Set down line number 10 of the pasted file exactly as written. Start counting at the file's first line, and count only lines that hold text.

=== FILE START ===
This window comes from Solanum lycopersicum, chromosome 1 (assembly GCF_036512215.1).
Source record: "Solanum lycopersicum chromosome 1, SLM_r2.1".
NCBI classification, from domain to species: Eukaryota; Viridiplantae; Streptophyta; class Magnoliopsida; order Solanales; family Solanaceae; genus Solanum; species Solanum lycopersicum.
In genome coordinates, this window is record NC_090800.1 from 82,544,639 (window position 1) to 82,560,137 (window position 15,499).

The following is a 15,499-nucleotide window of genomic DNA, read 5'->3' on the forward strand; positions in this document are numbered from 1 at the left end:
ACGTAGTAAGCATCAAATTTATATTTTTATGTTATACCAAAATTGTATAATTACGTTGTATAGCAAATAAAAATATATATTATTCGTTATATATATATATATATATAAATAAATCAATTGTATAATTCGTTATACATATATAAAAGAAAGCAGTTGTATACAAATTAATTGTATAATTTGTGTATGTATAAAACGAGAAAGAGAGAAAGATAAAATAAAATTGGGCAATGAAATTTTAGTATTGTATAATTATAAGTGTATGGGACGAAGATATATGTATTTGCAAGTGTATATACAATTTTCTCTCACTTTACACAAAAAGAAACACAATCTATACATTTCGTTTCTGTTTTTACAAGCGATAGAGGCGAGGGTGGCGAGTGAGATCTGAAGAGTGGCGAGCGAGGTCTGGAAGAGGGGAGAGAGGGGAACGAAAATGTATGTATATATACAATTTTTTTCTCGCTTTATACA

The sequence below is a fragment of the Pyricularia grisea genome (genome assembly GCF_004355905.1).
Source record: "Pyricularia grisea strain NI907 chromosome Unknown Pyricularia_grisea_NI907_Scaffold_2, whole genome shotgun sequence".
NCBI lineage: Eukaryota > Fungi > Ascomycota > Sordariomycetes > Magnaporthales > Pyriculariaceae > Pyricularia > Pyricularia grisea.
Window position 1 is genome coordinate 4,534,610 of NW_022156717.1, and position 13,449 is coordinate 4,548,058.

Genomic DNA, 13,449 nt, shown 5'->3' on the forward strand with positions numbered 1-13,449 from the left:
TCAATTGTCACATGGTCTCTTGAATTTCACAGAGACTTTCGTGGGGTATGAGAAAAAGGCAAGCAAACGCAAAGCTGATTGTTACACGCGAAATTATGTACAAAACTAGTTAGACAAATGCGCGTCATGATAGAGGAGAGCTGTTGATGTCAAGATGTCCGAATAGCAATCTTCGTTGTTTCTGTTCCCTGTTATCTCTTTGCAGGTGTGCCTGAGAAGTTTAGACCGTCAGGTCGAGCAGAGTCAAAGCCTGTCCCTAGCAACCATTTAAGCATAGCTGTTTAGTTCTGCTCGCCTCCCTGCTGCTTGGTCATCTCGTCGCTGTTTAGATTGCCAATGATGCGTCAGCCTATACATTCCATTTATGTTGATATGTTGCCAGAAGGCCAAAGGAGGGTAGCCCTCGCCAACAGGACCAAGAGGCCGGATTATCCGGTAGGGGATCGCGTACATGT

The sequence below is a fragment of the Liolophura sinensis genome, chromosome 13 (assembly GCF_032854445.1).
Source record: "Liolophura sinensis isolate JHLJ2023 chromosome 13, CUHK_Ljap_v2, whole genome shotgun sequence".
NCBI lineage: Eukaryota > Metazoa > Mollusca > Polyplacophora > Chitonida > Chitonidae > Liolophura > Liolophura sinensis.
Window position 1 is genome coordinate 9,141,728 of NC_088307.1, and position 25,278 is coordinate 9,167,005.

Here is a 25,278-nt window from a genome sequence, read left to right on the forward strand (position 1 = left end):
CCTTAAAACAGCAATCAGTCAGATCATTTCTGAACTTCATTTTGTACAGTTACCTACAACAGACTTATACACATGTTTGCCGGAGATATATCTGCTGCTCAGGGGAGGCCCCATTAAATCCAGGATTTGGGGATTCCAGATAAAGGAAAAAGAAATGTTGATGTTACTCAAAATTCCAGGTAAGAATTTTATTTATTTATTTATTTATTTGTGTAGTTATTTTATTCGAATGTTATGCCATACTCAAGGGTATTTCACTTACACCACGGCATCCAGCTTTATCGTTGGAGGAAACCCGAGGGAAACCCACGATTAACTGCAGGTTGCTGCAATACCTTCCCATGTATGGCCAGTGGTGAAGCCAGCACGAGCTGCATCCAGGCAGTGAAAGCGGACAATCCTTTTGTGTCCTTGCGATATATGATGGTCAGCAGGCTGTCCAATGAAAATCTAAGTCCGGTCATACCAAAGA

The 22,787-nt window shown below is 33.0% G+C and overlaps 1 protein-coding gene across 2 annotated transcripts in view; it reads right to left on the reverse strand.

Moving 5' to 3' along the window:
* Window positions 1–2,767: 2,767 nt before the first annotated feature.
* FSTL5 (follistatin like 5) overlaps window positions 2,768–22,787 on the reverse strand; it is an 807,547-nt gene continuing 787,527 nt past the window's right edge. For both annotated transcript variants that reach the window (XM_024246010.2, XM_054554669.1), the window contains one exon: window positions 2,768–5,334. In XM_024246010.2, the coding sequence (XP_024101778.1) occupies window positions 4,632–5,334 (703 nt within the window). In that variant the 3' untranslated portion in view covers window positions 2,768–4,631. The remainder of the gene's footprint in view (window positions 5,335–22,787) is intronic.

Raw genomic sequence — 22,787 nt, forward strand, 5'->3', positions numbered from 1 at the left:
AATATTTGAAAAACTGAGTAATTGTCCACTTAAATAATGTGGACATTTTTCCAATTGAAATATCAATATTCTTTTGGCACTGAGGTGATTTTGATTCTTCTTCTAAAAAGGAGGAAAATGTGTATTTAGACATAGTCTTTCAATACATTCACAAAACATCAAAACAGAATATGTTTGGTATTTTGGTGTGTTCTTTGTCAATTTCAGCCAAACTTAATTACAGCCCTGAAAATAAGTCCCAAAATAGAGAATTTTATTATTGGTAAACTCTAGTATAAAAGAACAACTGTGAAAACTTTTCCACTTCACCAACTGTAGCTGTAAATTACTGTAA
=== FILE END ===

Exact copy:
Window position 1 is genome coordinate 4,534,610 of NW_022156717.1, and position 13,449 is coordinate 4,548,058.